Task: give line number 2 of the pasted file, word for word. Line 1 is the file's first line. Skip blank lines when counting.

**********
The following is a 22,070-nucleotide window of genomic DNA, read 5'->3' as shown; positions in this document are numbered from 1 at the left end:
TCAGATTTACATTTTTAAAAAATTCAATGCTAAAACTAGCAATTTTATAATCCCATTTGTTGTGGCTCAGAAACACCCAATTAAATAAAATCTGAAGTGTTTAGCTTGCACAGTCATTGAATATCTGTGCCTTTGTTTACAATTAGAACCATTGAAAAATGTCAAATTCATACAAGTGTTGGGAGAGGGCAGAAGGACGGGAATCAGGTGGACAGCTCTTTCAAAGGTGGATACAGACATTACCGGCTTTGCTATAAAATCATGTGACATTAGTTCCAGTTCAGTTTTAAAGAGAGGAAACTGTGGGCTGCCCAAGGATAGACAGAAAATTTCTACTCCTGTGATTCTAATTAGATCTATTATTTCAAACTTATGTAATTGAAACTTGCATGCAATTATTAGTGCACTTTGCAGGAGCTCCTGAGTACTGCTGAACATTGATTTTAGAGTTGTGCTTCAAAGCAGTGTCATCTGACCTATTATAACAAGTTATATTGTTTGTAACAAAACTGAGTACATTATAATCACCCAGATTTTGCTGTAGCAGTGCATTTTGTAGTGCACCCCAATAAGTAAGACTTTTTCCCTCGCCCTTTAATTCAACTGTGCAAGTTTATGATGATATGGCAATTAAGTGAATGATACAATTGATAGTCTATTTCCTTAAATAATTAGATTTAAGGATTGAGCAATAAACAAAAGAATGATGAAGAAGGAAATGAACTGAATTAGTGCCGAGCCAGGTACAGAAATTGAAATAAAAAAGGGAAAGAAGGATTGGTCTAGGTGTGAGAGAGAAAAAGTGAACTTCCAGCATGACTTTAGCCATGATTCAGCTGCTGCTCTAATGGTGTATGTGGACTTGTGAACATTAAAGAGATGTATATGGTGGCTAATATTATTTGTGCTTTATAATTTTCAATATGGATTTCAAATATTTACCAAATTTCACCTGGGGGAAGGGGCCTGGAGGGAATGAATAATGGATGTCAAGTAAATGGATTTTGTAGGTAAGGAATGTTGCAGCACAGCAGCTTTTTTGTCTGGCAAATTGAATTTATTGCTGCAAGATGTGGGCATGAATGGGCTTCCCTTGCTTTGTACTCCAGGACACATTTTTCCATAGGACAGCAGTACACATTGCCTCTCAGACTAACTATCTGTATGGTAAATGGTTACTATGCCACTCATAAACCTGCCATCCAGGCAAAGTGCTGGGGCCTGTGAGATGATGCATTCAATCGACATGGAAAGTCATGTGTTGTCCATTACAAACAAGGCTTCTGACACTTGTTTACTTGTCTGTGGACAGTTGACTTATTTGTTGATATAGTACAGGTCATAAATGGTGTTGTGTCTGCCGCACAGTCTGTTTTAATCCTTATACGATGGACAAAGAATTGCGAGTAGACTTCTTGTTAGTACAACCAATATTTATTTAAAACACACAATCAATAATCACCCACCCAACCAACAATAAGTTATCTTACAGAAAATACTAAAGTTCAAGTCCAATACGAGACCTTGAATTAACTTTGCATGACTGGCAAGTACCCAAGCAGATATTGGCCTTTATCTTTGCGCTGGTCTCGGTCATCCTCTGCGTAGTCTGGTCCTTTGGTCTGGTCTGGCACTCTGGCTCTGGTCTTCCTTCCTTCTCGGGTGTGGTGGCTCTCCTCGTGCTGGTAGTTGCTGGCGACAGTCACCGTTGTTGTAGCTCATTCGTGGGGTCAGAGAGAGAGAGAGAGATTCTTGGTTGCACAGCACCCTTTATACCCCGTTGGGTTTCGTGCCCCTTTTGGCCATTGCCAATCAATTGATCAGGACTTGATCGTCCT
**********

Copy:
TCAGATTTACATTTTTAAAAAATTCAATGCTAAAACTAGCAATTTTATAATCCCATTTGTTGTGGCTCAGAAACACCCAATTAAATAAAATCTGAAGTGTTTAGCTTGCACAGTCATTGAATATCTGTGCCTTTGTTTACAATTAGAACCATTGAAAAATGTCAAATTCATACAAGTGTTGGGAGAGGGCAGAAGGACGGGAATCAGGTGGACAGCTCTTTCAAAGGTGGATACAGACATTACCGGCTTTGCTATAAAATCATGTGACATTAGTTCCAGTTCAGTTTTAAAGAGAGGAAACTGTGGGCTGCCCAAGGATAGACAGAAAATTTCTACTCCTGTGATTCTAATTAGATCTATTATTTCAAACTTATGTAATTGAAACTTGCATGCAATTATTAGTGCACTTTGCAGGAGCTCCTGAGTACTGCTGAACATTGATTTTAGAGTTGTGCTTCAAAGCAGTGTCATCTGACCTATTATAACAAGTTATATTGTTTGTAACAAAACTGAGTACATTATAATCACCCAGATTTTGCTGTAGCAGTGCATTTTGTAGTGCACCCCAATAAGTAAGACTTTTTCCCTCGCCCTTTAATTCAACTGTGCAAGTTTATGATGATATGGCAATTAAGTGAATGATACAATTGATAGTCTATTTCCTTAAATAATTAGATTTAAGGATTGAGCAATAAACAAAAGAATGATGAAGAAGGAAATGAACTGAATTAGTGCCGAGCCAGGTACAGAAATTGAAATAAAAAAGGGAAAGAAGGATTGGTCTAGGTGTGAGAGAGAAAAAGTGAACTTCCAGCATGACTTTAGCCATGATTCAGCTGCTGCTCTAATGGTGTATGTGGACTTGTGAACATTAAAGAGATGTATATGGTGGCTAATATTATTTGTGCTTTATAATTTTCAATATGGATTTCAAATATTTACCAAATTTCACCTGGGGGAAGGGGCCTGGAGGGAATGAATAATGGATGTCAAGTAAATGGATTTTGTAGGTAAGGAATGTTGCAGCACAGCAGCTTTTTTGTCTGGCAAATTGAATTTATTGCTGCAAGATGTGGGCATGAATGGGCTTCCCTTGCTTTGTACTCCAGGACACATTTTTCCATAGGACAGCAGTACACATTGCCTCTCAGACTAACTATCTGTATGGTAAATGGTTACTATGCCACTCATAAACCTGCCATCCAGGCAAAGTGCTGGGGCCTGTGAGATGATGCATTCAATCGACATGGAAAGTCATGTGTTGTCCATTACAAACAAGGCTTCTGACACTTGTTTACTTGTCTGTGGACAGTTGACTTATTTGTTGATATAGTACAGGTCATAAATGGTGTTGTGTCTGCCGCACAGTCTGTTTTAATCCTTATACGATGGACAAAGAATTGCGAGTAGACTTCTTGTTAGTACAACCAATATTTATTTAAAACACACAATCAATAATCACCCACCCAACCAACAATAAGTTATCTTACAGAAAATACTAAAGTTCAAGTCCAATACGAGACCTTGAATTAACTTTGCATGACTGGCAAGTACCCAAGCAGATATTGGCCTTTATCTTTGCGCTGGTCTCGGTCATCCTCTGCGTAGTCTGGTCCTTTGGTCTGGTCTGGCACTCTGGCTCTGGTCTTCCTTCCTTCTCGGGTGTGGTGGCTCTCCTCGTGCTGGTAGTTGCTGGCGACAGTCACCGTTGTTGTAGCTCATTCGTGGGGTCAGAGAGAGAGAGAGAGATTCTTGGTTGCACAGCACCCTTTATACCCCGTTGGGTTTCGTGCCCCTTTTGGCCATTGCCAATCAATTGATCAGGACTTGATCGTCCT